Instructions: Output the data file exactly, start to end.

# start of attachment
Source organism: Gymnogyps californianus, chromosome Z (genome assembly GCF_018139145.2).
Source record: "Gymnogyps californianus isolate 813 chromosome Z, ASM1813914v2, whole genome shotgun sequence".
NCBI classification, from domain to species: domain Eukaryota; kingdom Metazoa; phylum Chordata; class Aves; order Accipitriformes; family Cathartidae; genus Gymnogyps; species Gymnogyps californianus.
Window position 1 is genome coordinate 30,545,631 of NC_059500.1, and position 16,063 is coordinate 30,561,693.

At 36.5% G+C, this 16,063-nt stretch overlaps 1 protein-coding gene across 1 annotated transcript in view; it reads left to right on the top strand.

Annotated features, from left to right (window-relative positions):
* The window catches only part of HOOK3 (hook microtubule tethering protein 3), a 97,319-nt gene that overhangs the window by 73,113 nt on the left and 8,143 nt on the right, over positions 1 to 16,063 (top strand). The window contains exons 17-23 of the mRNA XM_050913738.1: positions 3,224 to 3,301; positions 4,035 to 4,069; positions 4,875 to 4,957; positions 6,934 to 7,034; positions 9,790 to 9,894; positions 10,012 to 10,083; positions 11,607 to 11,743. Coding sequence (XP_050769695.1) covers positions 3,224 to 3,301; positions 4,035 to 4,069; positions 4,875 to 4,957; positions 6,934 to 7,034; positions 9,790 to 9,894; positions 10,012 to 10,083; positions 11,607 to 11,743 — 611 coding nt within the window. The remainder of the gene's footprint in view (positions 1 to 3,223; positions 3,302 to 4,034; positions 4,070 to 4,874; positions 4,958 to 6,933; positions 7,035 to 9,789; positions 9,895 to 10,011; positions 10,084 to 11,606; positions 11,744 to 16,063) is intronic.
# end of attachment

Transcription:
Source organism: Gymnogyps californianus, chromosome Z (genome assembly GCF_018139145.2).
Source record: "Gymnogyps californianus isolate 813 chromosome Z, ASM1813914v2, whole genome shotgun sequence".
NCBI classification, from domain to species: domain Eukaryota; kingdom Metazoa; phylum Chordata; class Aves; order Accipitriformes; family Cathartidae; genus Gymnogyps; species Gymnogyps californianus.
Window position 1 is genome coordinate 30,545,631 of NC_059500.1, and position 16,063 is coordinate 30,561,693.

At 36.5% G+C, this 16,063-nt stretch overlaps 1 protein-coding gene across 1 annotated transcript in view; it reads left to right on the top strand.

Annotated features, from left to right (window-relative positions):
* The window catches only part of HOOK3 (hook microtubule tethering protein 3), a 97,319-nt gene that overhangs the window by 73,113 nt on the left and 8,143 nt on the right, over positions 1 to 16,063 (top strand). The window contains exons 17-23 of the mRNA XM_050913738.1: positions 3,224 to 3,301; positions 4,035 to 4,069; positions 4,875 to 4,957; positions 6,934 to 7,034; positions 9,790 to 9,894; positions 10,012 to 10,083; positions 11,607 to 11,743. Coding sequence (XP_050769695.1) covers positions 3,224 to 3,301; positions 4,035 to 4,069; positions 4,875 to 4,957; positions 6,934 to 7,034; positions 9,790 to 9,894; positions 10,012 to 10,083; positions 11,607 to 11,743 — 611 coding nt within the window. The remainder of the gene's footprint in view (positions 1 to 3,223; positions 3,302 to 4,034; positions 4,070 to 4,874; positions 4,958 to 6,933; positions 7,035 to 9,789; positions 9,895 to 10,011; positions 10,084 to 11,606; positions 11,744 to 16,063) is intronic.